That Ghostface is able to do this so successfully and so easily for something that's not even going to be a single (probably) points toward an explanation for why hip-hop has the amazing cultural energy it does right now: it's the best right not at turning novelty into pop. [...] Hip-hop's more partisan historians are careful to present its origins as rooted in social injustice and subcultural eruptions and all like that, but then there's the new LL Cool J song, which somehow manages to do the "sound like how the band makes you feel, not like the band itself" thing despite actually sampling Afrika Bambaataa; perhaps this is because it does duplicate the feeling of Bambaataa while actually sounding sorta like "Funky Cold Medina." And if this all doesn't sound like novelty to you...Then, trolling the music blogs while trying to find archived M.I.A.-related posts, I found this March post from Dave Morris' blog, Slap Dee Barnes, about the Wu-Tang Clan and the state of hip-hop, with a couple of lines in bold for emphasis:
All genres that take temporary posession of pop begin as novelty; it's just been to hip-hop's advantage that it depends on novelty for its continued existence, with samples and voices as fuel for that particular fire, and now that it's gotten so professional about its sounds, ironically enough it can actually assimilate things much more easily.
...at the Raekwon show at the Royal York last week, I got to thinking about hip-hop and pop, and the way hip-hop can be great pop, and more importantly, how it can be lousy pop too. The evening consisted of a bunch of Star Search-style contest winners, followed by some mid-level CanCon acts, followed by the Wu doing tha hitzzz. So in theory if I find the Wu more satisfying than any of them, it must be nostalgia right? Maybe. But for whatever reason, [...] when Killah Priest came on and started rapping about killing people and dragging bloody corpses through churches, it was a massive jolt to the system, like a cold beer after a long hot day.
Now the Wu is not exactly pop, but it's not *not* pop either. Indie hip-hop is anti-pop, using dissonance and intellectual capital as a big fuck you. [...] But the Wu are neither; their big solo albums went platinum, but they weren't pop rap in any sense, certainly not the palpable sense 50 is. (He's just a pop gangsta, as opposed to a gangsta who finds himself on the pop charts.)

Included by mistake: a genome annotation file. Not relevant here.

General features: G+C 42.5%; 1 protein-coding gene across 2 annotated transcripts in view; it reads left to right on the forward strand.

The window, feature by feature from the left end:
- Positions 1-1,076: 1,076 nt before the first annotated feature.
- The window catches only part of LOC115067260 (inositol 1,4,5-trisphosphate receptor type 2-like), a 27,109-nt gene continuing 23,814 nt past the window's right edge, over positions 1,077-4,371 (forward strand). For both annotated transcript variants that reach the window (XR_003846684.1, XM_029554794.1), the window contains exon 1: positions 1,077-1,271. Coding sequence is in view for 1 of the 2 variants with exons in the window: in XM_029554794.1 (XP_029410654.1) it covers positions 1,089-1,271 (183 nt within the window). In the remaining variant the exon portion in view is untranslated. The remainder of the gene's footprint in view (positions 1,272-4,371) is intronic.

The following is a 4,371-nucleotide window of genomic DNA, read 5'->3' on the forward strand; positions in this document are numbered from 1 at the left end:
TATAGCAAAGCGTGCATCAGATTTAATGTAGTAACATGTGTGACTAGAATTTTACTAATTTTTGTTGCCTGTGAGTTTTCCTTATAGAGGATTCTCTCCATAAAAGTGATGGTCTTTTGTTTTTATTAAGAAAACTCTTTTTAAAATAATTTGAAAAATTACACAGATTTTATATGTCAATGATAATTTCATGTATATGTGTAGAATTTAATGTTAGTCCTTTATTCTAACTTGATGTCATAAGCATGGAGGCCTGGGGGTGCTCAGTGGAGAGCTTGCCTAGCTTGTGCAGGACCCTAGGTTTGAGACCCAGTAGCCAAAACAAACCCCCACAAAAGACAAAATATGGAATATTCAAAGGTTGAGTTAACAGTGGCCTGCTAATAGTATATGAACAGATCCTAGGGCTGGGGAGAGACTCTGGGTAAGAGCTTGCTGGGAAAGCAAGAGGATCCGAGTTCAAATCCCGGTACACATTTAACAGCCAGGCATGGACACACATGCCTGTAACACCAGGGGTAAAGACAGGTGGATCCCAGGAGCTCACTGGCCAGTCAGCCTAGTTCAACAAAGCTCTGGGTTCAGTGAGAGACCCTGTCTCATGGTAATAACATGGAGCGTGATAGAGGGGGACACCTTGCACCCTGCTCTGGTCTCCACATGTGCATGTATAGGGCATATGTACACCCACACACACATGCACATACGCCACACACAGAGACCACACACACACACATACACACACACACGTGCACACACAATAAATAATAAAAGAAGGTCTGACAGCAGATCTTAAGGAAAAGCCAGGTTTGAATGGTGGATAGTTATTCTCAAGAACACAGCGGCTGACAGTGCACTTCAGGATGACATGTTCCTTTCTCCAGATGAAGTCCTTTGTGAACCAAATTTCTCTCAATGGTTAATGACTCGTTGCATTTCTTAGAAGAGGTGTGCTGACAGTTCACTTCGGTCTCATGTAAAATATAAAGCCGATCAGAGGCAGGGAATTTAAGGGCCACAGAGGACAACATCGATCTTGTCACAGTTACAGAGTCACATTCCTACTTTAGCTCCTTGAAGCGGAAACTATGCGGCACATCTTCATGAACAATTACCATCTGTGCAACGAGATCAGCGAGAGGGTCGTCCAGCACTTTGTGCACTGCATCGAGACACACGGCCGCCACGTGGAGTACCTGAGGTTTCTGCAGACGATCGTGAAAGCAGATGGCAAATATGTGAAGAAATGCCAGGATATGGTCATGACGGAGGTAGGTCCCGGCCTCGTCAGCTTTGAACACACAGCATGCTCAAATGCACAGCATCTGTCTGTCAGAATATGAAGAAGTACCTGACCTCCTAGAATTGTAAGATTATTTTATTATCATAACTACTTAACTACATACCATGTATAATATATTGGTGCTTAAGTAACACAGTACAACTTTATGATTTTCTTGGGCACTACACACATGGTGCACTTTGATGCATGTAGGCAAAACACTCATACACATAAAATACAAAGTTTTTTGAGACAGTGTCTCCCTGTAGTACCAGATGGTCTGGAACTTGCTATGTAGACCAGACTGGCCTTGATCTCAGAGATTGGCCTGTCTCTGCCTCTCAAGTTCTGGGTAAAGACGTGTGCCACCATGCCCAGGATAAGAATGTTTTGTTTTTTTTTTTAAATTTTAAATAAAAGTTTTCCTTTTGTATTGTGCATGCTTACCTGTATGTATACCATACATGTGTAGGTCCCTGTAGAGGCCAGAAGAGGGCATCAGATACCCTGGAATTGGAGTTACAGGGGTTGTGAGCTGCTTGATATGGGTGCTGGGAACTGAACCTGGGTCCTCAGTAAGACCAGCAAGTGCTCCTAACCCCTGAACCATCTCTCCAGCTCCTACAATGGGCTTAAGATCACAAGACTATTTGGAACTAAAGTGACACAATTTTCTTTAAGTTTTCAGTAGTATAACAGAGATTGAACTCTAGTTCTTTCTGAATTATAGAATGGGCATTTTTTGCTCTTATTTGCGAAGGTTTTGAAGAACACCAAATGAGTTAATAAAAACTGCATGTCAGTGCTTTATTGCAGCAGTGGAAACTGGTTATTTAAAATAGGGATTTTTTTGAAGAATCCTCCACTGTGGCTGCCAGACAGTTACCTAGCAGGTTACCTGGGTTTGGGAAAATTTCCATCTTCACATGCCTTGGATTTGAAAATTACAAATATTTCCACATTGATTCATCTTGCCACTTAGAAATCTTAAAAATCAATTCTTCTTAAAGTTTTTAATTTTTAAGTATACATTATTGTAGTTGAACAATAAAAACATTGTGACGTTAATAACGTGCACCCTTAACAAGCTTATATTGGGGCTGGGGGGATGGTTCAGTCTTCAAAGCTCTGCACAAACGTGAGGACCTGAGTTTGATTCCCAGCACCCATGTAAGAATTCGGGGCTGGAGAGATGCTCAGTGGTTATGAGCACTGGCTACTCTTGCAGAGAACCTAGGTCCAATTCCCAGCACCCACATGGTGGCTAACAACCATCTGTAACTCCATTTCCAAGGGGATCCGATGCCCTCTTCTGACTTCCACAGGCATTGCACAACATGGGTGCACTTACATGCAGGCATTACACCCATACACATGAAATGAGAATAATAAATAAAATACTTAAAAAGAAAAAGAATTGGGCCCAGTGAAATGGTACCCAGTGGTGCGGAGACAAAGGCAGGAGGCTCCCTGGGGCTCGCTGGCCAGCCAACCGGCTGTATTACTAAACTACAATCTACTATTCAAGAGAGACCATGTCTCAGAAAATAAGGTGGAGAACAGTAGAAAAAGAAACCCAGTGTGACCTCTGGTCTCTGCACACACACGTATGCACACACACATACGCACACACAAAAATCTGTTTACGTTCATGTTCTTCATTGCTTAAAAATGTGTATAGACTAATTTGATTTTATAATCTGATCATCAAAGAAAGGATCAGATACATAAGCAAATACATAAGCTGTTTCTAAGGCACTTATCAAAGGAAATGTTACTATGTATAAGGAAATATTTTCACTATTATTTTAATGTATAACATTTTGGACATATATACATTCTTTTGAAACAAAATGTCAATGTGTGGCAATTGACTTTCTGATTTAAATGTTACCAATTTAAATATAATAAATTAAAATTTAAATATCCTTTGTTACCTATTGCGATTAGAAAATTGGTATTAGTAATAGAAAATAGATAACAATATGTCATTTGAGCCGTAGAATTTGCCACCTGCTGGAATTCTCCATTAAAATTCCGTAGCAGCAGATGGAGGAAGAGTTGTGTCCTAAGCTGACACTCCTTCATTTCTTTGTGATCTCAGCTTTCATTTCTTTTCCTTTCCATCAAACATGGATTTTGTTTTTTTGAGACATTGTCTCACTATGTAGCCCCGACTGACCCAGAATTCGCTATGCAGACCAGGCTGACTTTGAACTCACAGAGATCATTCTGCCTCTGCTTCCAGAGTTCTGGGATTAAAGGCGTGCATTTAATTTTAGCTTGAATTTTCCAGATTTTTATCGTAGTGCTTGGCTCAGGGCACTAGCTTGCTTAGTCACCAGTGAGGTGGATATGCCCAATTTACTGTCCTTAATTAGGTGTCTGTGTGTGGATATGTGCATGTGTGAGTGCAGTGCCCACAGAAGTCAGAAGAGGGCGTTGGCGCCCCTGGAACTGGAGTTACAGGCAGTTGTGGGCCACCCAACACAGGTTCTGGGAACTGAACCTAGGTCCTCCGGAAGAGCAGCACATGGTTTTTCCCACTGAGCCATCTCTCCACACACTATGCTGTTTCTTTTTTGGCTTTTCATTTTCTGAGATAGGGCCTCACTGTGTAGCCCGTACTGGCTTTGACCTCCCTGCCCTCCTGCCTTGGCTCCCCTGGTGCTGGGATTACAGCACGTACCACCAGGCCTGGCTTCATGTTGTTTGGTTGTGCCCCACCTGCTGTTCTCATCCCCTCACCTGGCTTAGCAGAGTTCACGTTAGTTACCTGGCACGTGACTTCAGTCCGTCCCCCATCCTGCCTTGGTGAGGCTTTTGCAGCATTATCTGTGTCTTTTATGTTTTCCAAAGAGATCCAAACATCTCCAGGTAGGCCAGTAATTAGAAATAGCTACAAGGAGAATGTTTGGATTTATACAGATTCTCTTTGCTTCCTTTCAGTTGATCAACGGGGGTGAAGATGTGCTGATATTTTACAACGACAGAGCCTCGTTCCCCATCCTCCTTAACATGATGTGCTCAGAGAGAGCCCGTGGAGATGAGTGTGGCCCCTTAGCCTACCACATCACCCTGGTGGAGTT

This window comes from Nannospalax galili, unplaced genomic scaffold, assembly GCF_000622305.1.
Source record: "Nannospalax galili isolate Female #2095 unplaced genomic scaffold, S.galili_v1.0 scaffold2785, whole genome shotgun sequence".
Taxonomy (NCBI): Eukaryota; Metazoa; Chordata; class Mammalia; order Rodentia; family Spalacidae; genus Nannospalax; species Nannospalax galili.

What I'm saying is, much as it seems classically to say that hip-hop now isn't as good as it was, it really isn't, if it can't be as smart as the Wu and just as successfully appealing. Young Jeezy is charismatic, but he's not complicated; there's a very palpable sense of what he and his crack rap peers can and can't get away with. Rhymes about re-upping? Check. Rhymes about bleeding eyeballs and 5-percenter math? Uh uh, no sir. It'll never get on the radio, and he won't do anything that will never get on the radio. Maybe hip-hop will stage an internal revolt; in fact, it's not like it's the end of the world that Jeezy et al are at the top of the game. Jeezy's a charismatic and talented MC, and I don't feel at all like I'm settling by listening to "Go Crazy" and putting it at the top of a playlist. But certain doors have been closed off or are currently closed off in hip-hop's universe, and it's not necessarily rockism to say that it can't be as good as it was, or at least, not in the same way.